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Pregnancy and Childbirth: The answers

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Visible Pregnancy signs

 

Size of the womb

The progressive change in the size of the uterus to accommodate pregnancy is one of the wonders of nature. The uterus increases in weight almost 25 to 30 times. From around 30-50g pre-conception, it grows to about 1000 g (1 kg) at term. While the capacity of the uterine cavity when not pregnant is about 4-5ml, this is increased almost a thousand-fold at term.

 

The tiny structure, smaller than a woman's fist, grows to accommodate a baby, placenta and fluid with a combined weight of anything up to 8 kg or even more (such as in twin pregnancy).

 

The visible pregnancy ‘bump’

To the outside world, there is no tell-tale abdominal bulge before 12 weeks of gestation. This is because, up until this point, the pregnancy is entirely within the pelvic cavity. An exception is in the case of twins or other forms of multiple pregnancy, where the bump may appear earlier.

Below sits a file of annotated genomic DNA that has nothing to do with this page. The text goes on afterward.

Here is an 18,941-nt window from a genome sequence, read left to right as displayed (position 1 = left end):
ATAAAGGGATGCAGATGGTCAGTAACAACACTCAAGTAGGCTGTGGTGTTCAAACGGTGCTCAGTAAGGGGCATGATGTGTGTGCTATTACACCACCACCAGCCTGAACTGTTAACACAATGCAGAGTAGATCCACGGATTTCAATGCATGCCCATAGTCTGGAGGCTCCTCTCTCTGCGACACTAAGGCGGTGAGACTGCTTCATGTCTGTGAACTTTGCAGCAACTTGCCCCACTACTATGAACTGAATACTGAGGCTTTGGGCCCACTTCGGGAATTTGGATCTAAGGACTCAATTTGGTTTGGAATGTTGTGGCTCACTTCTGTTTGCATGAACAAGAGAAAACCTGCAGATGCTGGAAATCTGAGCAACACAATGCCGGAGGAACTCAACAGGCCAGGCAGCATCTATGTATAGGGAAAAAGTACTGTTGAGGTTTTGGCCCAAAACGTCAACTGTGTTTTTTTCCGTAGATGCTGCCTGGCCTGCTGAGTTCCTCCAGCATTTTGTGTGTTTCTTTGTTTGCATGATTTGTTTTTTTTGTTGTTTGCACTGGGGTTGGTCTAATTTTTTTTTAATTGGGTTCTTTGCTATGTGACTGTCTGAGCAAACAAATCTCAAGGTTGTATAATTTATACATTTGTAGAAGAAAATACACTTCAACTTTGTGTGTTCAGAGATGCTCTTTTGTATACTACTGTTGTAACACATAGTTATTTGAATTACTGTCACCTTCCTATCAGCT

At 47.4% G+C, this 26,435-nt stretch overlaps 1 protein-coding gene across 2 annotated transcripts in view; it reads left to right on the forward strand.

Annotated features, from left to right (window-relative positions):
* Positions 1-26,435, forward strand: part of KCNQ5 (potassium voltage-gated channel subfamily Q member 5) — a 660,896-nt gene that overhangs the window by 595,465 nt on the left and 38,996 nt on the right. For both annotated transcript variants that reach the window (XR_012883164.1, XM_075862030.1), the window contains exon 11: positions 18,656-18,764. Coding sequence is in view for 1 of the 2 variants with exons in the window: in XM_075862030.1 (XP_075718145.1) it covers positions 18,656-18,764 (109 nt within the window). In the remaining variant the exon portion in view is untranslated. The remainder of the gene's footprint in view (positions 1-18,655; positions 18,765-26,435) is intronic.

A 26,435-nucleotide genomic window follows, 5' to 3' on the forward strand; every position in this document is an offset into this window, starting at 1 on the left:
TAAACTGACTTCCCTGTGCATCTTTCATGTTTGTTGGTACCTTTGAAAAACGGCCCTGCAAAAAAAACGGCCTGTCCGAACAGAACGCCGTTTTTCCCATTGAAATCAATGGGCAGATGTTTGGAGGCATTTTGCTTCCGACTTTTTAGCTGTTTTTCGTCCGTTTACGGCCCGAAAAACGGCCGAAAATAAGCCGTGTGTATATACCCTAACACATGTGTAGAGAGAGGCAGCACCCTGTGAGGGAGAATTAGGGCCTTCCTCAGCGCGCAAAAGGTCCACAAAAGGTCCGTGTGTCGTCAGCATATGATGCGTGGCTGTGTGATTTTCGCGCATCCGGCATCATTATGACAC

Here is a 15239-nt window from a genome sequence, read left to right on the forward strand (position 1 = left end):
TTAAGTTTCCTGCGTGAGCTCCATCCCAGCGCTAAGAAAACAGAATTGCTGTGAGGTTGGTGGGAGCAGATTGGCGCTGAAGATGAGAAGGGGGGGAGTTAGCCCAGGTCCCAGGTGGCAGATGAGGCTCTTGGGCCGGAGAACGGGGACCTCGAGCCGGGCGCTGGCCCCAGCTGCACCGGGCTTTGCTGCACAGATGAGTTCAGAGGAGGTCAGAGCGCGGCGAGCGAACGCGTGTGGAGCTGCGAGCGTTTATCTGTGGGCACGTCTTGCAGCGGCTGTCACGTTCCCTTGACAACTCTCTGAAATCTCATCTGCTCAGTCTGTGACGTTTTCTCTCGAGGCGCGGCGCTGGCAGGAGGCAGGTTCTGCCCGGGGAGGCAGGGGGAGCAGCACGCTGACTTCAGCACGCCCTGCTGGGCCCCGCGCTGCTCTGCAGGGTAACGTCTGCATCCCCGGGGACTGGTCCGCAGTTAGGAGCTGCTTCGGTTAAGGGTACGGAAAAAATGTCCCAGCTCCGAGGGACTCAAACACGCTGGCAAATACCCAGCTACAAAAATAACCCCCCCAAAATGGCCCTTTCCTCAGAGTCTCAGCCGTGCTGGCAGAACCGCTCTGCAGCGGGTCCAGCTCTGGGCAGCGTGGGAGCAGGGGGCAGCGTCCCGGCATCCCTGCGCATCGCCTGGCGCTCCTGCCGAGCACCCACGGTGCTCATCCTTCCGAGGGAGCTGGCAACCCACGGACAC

Even in a singleton pregnancy, there may not be any visible distension before eighteen to twenty weeks, depending on the woman's build. After this mid-way stage, the abdomen actually distends and the increase in size is, in most cases, immediately apparent.

 

Size of the visible pregnancy bump

We have all witnessed the enormous difference of the sizes of pregnant abdomens.12 weeks bump Every individual woman appears to be different. A combination of factors is actually at play.

 

The size of the bulge will depend on the size of the contents of the uterus (twins will produce a bigger bulge at a comparable gestation) but this is not the only factor.

 

The state of the abdominal muscles and their ability to rein in the growing uterus is also important.

 

Another factor is the amount of fat deposited under the skin on the abdominal wall. This may be big enough to influence the outward impression of the size of the pregnant abdomen.

 

Contrary to popular belief, the apparent size of a pregnant abdomen is actually a poor guide to the size of the baby.

 

 

 

 

 

 

 

 

 

 

 

 

 

 

 

 

 

 

 

 

Stretch Marks: Next Page

At 12 weeks, unless the woman is carrying more than one baby, the pregnancy bump should not be visible.